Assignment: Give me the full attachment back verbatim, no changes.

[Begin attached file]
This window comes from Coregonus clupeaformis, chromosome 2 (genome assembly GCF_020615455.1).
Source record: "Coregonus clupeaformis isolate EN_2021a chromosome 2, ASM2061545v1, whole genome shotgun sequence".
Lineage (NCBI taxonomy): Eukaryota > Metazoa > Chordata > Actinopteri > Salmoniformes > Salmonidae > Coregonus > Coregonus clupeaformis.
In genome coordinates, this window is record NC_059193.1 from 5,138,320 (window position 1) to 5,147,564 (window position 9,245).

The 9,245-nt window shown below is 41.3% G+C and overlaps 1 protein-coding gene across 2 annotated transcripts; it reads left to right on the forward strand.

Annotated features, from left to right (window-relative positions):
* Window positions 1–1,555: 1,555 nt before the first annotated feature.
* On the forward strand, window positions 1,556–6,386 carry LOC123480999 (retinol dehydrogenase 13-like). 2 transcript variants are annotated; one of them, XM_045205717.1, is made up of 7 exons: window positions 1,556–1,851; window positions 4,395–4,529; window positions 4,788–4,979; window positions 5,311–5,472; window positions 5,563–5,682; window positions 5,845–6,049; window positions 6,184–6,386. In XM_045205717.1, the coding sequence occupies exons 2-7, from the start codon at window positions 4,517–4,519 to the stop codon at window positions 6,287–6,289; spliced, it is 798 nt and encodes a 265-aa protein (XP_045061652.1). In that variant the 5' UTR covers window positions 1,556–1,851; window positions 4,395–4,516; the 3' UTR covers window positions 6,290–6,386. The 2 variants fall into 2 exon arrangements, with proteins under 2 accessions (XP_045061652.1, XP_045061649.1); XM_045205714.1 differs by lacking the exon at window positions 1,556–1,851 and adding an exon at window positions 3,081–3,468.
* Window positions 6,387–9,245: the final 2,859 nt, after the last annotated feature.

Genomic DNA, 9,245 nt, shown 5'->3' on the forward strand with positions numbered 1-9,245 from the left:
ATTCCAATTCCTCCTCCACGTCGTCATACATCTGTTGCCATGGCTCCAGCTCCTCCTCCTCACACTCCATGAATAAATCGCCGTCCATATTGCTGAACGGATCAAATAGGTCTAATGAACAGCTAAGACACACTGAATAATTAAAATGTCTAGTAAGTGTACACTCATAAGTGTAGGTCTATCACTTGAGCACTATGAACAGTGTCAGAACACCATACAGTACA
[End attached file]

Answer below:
This window comes from Coregonus clupeaformis, chromosome 2 (genome assembly GCF_020615455.1).
Source record: "Coregonus clupeaformis isolate EN_2021a chromosome 2, ASM2061545v1, whole genome shotgun sequence".
Lineage (NCBI taxonomy): Eukaryota > Metazoa > Chordata > Actinopteri > Salmoniformes > Salmonidae > Coregonus > Coregonus clupeaformis.
In genome coordinates, this window is record NC_059193.1 from 5,138,320 (window position 1) to 5,147,564 (window position 9,245).

The 9,245-nt window shown below is 41.3% G+C and overlaps 1 protein-coding gene across 2 annotated transcripts; it reads left to right on the forward strand.

Annotated features, from left to right (window-relative positions):
* Window positions 1–1,555: 1,555 nt before the first annotated feature.
* On the forward strand, window positions 1,556–6,386 carry LOC123480999 (retinol dehydrogenase 13-like). 2 transcript variants are annotated; one of them, XM_045205717.1, is made up of 7 exons: window positions 1,556–1,851; window positions 4,395–4,529; window positions 4,788–4,979; window positions 5,311–5,472; window positions 5,563–5,682; window positions 5,845–6,049; window positions 6,184–6,386. In XM_045205717.1, the coding sequence occupies exons 2-7, from the start codon at window positions 4,517–4,519 to the stop codon at window positions 6,287–6,289; spliced, it is 798 nt and encodes a 265-aa protein (XP_045061652.1). In that variant the 5' UTR covers window positions 1,556–1,851; window positions 4,395–4,516; the 3' UTR covers window positions 6,290–6,386. The 2 variants fall into 2 exon arrangements, with proteins under 2 accessions (XP_045061652.1, XP_045061649.1); XM_045205714.1 differs by lacking the exon at window positions 1,556–1,851 and adding an exon at window positions 3,081–3,468.
* Window positions 6,387–9,245: the final 2,859 nt, after the last annotated feature.

Genomic DNA, 9,245 nt, shown 5'->3' on the forward strand with positions numbered 1-9,245 from the left:
ATTCCAATTCCTCCTCCACGTCGTCATACATCTGTTGCCATGGCTCCAGCTCCTCCTCCTCACACTCCATGAATAAATCGCCGTCCATATTGCTGAACGGATCAAATAGGTCTAATGAACAGCTAAGACACACTGAATAATTAAAATGTCTAGTAAGTGTACACTCATAAGTGTAGGTCTATCACTTGAGCACTATGAACAGTGTCAGAACACCATACAGTACA